Digging for (Green and) Gold?

New England Patriots rumored to swap logo to mimic Stevenson High School Patriots, may face IHSA punishments

After their Week 17 win over the New York Jets, the New England Patriots — who finished 7-9 — are engaging in conversation with Adlai E. Stevenson High School in Lincolnshire, Illinois in hopes of receiving permission to use the school’s s-shaped logo with three stars inside.


According to Chief Executive Officer Robert Kraft, the decal-based decision is being made in an effort to return to the New England Patriots’ long-standing winning ways.


“The Stevenson Patriots are, unequivocally, one of the best high school football teams in the entire country,” Kraft said. “We truly admire their commitment to excellence, as exhibited by their previous 30-year streak with a playoff appearance. Hopefully, we’ll be able to have the same one day.”


The New England Patriots themselves have made the postseason 17 out of 21 seasons since the beginning of the 21st century; maybe not so coincidentally, the last year they changed their logo was 2000, the season in which they embarked upon their historic run. Yet the departure of six-time Super Bowl Champion quarterback Tom Brady after the 2019 season sent ripples throughout the franchise, causing it to end its 11 consecutive years in the postseason. New England is optimistic that it can revive its playoff fortunes.


“We simply didn’t do our job this year,” head coach Bill Belichick said. “Rebranding ourselves can bring new energy to our team. We need that. Eleven straight years isn’t good enough.”


Per reports by ESPN’s Jeff Wojnarowski, Kraft and Stevenson principal Troy Gobble have spoken over the phone three times since the end of the National Football League (NFL)’s regular season on January 3. Wojnarowski also notes that the Patriots are seeking to adjust the green and gold colorations of Stevenson’s emblem to insert their traditional nautical blue, red and new century silver themes.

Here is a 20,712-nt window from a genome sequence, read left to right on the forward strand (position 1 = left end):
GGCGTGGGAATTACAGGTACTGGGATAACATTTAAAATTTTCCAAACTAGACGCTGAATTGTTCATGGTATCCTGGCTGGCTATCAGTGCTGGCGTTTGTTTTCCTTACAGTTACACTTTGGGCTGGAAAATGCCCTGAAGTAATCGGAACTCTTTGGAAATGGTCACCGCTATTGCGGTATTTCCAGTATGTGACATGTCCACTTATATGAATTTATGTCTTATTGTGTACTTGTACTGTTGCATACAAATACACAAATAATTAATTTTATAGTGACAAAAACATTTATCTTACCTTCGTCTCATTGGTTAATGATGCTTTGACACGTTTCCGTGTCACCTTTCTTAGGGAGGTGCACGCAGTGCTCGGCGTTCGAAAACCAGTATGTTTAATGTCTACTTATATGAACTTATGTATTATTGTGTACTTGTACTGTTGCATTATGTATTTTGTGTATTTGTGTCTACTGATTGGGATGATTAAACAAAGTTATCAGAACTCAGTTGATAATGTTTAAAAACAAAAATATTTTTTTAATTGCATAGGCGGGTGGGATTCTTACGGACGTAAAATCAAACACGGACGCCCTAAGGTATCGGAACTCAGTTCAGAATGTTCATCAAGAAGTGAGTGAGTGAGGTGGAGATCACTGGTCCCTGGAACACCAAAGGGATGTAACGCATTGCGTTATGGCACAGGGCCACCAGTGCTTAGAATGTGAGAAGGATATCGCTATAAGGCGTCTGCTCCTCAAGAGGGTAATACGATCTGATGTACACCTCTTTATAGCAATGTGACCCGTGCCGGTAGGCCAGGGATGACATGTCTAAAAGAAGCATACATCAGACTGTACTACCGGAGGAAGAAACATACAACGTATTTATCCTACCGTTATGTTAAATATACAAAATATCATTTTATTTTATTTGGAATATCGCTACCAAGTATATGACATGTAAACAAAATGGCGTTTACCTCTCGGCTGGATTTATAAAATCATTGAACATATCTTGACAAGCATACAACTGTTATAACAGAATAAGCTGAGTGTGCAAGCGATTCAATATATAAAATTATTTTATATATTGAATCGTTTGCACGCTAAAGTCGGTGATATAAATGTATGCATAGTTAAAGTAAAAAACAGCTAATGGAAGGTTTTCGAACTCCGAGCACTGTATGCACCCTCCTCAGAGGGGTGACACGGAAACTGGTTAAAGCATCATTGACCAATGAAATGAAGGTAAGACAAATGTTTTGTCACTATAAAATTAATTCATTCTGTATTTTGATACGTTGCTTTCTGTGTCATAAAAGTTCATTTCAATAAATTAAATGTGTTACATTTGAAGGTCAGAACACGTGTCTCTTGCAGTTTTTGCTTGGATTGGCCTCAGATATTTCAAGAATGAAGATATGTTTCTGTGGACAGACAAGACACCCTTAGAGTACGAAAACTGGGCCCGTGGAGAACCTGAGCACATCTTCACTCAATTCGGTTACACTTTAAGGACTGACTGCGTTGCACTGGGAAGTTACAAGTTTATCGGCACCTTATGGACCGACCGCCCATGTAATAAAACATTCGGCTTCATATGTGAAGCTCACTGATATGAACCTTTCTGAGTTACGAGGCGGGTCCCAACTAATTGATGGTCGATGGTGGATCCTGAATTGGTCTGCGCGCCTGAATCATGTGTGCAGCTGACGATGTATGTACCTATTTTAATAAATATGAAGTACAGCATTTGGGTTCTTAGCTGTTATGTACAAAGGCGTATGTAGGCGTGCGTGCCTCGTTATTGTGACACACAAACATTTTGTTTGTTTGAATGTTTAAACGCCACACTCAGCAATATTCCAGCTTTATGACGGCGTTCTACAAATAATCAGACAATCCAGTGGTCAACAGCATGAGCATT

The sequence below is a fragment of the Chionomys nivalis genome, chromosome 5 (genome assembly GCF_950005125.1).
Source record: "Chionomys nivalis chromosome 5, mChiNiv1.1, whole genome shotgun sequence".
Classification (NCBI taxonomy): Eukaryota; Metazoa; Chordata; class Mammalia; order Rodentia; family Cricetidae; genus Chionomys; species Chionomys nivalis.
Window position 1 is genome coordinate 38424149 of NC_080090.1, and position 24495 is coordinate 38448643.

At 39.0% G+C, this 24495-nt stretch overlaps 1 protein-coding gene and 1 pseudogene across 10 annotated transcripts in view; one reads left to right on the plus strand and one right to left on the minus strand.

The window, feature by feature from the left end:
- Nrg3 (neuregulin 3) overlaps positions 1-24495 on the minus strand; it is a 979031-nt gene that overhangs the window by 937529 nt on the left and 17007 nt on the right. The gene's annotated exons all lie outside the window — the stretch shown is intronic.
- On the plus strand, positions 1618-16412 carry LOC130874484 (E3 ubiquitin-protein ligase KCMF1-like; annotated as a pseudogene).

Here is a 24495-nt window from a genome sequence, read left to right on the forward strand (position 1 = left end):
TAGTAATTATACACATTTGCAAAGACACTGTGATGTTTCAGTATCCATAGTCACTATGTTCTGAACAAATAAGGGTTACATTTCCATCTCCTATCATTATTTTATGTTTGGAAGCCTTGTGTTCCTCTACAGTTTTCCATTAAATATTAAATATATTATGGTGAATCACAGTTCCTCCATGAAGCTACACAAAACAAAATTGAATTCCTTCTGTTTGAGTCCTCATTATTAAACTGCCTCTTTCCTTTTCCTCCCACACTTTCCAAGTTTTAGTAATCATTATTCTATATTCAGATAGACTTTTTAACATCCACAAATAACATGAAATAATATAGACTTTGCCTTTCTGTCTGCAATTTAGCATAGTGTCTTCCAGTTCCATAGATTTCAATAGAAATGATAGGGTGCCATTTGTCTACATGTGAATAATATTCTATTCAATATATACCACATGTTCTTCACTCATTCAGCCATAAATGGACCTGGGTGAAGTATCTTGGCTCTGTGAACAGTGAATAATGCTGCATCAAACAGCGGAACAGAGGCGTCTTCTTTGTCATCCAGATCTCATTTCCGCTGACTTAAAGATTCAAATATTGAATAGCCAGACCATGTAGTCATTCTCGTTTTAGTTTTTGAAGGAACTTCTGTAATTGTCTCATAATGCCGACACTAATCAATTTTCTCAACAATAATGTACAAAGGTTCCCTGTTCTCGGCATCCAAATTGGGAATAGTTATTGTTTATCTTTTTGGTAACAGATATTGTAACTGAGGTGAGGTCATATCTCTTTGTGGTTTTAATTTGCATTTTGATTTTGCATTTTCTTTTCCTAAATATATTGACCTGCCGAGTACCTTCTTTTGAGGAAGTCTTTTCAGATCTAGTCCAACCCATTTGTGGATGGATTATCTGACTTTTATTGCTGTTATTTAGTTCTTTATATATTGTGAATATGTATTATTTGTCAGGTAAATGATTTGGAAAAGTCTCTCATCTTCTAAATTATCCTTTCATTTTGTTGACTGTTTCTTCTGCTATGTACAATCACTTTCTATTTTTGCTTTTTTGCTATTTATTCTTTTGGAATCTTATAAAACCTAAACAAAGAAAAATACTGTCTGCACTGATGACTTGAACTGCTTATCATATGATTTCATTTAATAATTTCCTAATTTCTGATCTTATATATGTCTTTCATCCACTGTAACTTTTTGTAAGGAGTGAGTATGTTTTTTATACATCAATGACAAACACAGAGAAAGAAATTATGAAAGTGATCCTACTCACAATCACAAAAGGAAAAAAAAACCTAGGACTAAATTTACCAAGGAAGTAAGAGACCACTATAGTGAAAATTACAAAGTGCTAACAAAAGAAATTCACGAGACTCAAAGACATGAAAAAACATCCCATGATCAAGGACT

Although the 2019 season snapped Stevenson’s own postseason surge, head coach Brent Becker expressed excitement that an NFL franchise would turn to a high school for logo inspiration.


“It’s touching, really,” Becker said. “At Stevenson, we pride ourselves on serving as the precedent for others, whether in terms of academics, renovations, etc. To see our ingenuity pay off in terms of branding is remarkable and an ode to all of our outstanding designers, faculty and staff.”


However, New England’s changing of the (figurative) guard may not be entirely straightforward. The Illinois High School Association (IHSA) is rumored to ensure that the NFL’s Patriots refrain from implementing any element of Stevenson’s logo that is too similar.


In order to avoid identical angles and congruent shapes, Wojnarowski adds that Belichick and Kraft are planning a trip to Lincolnshire to measure the exact dimensions of and even extract portions of Stevenson’s midfield logo — action which would violate Rule 1.03.80 of the IHSA’s rulebook and which could result in a scouting moratorium for IHSA football games.


At the same time, Belichick claims he is not complicit in any of these behaviors.


“I was shocked to learn the news reports about any sort of digging or measuring,” Belichick said. “We would never let a logo’s precise measurements distract us from the next game. Onto Cincinnati.”


While Kraft, Belichick and the rest of the New England Patriots’ braintrust must retain a watchful eye about the particulars of Stevenson’s symbol, they now face their own unrelenting view: not just from IHSA Executive Director Craig Anderson, but also the entire NFL and IHSA landscapes.